It’s interesting to wonder about why one is drawn to a piece of art. Perhaps it is this conversation between her story of the feminine that had catapulted my attention consciously and unconsciously  to be curious and seek out a conversation. As she poured me jasmine pearl tea, my fingers wrapped around the dainty floral painted porcelain cup. I sat back with the peace in knowing that any artist’s work is a result of an intrapersonal conversation and it is in moments of  inquiry and authentic listening, that I heard an artist’s personal journey as if it were my own.

What is creative Miami? Within that hour, creative Miami was an authentic exchange of experience, shaped into a conversation, distilled onto canvas. It was the antiquated pieces of jewelry, paints and fabrics that defined the collage as a story where I became a character within it: a crowning flower with wings of an ear.

Points to ponder:

Have you met an artist recently that has sparked your curiosity? What would you care to know about in that person? How does that question relate to you?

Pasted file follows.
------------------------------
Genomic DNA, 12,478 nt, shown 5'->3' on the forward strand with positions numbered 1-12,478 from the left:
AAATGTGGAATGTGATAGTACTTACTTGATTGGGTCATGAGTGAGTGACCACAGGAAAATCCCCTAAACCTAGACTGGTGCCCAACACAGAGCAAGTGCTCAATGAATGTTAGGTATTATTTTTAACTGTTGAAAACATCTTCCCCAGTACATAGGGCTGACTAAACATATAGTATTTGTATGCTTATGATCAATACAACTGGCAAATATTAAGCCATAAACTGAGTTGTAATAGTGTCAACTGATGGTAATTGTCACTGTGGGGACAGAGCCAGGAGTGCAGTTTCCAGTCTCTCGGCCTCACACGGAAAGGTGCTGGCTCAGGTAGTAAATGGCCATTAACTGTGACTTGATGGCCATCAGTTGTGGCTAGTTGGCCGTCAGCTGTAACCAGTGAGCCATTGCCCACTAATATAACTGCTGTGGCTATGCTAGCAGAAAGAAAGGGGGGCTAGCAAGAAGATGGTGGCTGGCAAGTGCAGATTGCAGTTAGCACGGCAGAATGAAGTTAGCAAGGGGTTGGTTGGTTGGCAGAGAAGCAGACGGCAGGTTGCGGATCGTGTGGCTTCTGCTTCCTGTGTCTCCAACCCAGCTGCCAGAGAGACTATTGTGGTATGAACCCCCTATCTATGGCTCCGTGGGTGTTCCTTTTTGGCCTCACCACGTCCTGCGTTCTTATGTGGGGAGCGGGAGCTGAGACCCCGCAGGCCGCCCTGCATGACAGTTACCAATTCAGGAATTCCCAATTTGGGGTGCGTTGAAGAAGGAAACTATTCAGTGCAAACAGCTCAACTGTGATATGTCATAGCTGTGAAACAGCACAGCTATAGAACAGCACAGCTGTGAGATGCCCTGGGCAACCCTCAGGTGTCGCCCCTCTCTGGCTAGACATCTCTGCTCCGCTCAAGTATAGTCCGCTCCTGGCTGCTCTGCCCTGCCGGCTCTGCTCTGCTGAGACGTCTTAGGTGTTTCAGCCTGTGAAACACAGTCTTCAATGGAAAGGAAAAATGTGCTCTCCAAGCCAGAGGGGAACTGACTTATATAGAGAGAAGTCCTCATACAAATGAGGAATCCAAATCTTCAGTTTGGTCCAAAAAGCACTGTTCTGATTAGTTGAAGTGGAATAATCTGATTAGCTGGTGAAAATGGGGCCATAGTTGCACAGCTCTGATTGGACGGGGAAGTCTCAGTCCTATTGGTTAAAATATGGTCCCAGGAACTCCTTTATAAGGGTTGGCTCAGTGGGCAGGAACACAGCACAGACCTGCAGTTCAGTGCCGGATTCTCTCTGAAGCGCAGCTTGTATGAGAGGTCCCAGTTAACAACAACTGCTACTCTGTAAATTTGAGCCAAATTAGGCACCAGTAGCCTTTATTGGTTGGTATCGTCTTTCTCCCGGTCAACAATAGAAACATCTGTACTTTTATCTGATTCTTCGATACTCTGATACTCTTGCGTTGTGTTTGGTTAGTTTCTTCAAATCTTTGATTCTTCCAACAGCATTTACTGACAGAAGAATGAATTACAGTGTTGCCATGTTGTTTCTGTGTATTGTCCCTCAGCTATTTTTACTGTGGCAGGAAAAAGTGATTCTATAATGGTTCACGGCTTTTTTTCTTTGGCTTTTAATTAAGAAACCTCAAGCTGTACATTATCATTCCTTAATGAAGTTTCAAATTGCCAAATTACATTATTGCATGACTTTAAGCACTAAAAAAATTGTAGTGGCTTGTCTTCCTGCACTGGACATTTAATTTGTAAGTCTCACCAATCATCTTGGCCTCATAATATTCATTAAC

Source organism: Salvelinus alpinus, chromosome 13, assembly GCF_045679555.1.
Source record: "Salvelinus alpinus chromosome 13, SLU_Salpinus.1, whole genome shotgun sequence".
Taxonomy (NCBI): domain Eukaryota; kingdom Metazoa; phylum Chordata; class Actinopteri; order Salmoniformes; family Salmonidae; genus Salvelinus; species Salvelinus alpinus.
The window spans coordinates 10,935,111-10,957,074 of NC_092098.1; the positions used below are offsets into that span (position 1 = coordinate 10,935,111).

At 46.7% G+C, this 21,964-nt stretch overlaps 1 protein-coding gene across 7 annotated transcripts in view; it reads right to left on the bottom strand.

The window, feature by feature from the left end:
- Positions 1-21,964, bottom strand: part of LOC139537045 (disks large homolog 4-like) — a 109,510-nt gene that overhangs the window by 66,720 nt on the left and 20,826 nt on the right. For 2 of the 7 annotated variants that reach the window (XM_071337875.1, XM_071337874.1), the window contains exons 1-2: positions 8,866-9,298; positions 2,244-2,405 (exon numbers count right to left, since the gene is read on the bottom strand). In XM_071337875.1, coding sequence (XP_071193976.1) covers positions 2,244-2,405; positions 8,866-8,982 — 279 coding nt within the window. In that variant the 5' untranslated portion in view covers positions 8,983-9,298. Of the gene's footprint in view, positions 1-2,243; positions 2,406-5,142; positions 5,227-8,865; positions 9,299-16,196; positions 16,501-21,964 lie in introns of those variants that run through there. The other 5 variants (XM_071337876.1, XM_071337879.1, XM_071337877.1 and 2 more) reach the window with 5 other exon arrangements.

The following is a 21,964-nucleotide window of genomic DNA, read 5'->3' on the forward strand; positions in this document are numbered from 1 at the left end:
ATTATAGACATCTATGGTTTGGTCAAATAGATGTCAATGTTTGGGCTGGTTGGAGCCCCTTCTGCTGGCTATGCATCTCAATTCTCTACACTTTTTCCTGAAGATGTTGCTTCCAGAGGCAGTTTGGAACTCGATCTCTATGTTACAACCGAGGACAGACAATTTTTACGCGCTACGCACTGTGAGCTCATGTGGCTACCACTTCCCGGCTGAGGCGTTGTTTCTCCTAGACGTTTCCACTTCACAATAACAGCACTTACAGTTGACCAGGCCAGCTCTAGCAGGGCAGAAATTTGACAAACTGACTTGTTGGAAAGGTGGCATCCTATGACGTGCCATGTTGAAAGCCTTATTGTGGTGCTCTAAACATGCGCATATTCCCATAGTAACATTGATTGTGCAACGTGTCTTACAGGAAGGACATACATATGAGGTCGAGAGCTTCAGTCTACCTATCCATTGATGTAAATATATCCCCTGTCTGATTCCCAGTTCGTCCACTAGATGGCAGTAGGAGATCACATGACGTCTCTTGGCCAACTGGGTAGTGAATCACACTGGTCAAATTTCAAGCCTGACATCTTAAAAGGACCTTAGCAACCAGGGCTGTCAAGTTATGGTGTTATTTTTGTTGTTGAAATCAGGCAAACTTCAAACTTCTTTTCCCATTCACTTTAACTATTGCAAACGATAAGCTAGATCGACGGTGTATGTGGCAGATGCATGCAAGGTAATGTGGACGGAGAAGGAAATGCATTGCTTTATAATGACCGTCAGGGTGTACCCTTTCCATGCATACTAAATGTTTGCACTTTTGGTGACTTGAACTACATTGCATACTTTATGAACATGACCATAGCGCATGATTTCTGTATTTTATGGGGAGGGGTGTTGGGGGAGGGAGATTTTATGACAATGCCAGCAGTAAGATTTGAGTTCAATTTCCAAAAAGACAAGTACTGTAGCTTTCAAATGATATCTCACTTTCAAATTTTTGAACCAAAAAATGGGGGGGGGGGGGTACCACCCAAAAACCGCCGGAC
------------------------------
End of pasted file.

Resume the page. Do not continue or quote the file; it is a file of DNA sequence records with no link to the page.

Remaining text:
The Art of Physics and Beethoven by Diana Rivera

Energy can be neither created, nor destroyed. It can only change form. This is a law of energy conservation and also a premise for creative activity. It could help to explain the energy it takes to create a product from one’s imagination, as well as the challenges artists overcome, to direct energy toward their artistic product. All that creative energy is neither created, nor destroyed, but changes form in relationship to thoughts, beliefs, social and cultural milieu.

Let me fasten this connection with Leonard Shlain’s book, Art and Physics, to Beethoven.

Shlain’s book looks at a history of art through the lens of science to assert that scientific phenomena was, in many cases, first looked at, grappled with and explored in visual art. Artists were either consciously asking or working within the consciousness of exploration that scientists were invested in, specifically space, time and light. Listen to a lecture by Shlain here.

The book expanded the galaxy of imagination to consider artists as scientific phenomena. Take Beethoven and the vast talent in his form: he struggled intensely in his personal life with memories of a verbally abusive childhood, to medical issues affecting his stomach and ultimately his own hearing. As the savant composer began to make his mark in music history, he slowly became deaf.

For many, a disability to this extent could be the end of their career. In fact, Beethoven also struggled with depression and thoughts of suicide.